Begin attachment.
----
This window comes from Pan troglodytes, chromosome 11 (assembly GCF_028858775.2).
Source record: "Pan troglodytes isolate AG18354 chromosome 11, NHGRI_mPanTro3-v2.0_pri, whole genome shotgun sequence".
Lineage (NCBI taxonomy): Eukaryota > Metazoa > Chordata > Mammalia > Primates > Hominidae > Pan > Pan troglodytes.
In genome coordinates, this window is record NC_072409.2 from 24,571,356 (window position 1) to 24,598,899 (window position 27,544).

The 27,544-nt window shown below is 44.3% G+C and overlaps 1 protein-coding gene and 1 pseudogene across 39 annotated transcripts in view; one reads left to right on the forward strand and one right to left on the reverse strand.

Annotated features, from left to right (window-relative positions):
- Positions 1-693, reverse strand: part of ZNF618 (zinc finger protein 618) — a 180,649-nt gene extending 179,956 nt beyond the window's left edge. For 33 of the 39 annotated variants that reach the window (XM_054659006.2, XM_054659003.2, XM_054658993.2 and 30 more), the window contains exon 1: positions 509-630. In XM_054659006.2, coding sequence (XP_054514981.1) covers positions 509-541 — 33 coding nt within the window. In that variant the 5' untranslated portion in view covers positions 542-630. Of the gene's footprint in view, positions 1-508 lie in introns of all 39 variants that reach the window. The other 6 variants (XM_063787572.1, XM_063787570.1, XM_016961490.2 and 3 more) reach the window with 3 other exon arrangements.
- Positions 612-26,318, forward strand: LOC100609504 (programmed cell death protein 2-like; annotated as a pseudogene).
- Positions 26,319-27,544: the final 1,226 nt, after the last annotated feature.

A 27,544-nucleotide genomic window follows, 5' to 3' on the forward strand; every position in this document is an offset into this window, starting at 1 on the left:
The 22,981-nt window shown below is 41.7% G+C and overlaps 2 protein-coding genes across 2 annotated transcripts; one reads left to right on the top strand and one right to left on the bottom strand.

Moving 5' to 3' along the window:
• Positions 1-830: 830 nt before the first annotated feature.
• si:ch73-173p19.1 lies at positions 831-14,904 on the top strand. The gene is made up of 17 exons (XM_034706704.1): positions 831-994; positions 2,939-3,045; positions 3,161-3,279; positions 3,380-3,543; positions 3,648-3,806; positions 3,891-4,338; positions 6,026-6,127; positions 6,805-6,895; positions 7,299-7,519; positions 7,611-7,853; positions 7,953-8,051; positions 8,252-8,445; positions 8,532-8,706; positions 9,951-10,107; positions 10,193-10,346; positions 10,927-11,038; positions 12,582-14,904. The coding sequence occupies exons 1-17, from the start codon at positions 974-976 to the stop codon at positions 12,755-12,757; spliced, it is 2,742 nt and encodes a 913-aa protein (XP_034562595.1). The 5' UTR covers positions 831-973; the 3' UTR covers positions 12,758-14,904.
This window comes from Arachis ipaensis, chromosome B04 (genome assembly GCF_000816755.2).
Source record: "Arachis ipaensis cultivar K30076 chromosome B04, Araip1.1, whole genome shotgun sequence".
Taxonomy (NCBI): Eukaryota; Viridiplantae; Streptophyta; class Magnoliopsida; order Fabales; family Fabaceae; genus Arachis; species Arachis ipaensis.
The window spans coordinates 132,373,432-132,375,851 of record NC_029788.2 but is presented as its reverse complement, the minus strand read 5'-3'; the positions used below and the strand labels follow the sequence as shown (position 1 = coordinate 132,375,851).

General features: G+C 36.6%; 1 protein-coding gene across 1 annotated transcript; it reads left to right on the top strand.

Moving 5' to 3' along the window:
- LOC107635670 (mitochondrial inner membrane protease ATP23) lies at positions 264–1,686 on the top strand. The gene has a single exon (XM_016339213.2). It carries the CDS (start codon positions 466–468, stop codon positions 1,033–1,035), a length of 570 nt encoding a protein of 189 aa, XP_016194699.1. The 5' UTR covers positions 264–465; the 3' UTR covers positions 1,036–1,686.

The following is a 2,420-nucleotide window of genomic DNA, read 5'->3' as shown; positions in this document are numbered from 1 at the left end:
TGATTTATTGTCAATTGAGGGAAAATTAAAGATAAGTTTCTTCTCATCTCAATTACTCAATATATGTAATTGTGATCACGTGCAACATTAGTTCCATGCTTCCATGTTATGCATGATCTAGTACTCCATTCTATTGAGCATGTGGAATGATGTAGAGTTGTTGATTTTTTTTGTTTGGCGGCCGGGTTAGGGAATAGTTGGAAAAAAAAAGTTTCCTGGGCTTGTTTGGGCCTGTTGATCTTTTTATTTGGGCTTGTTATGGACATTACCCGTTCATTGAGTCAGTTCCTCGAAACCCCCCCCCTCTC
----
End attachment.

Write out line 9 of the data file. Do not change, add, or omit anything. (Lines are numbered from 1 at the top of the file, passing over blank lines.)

- Positions 26,319-27,544: the final 1,226 nt, after the last annotated feature.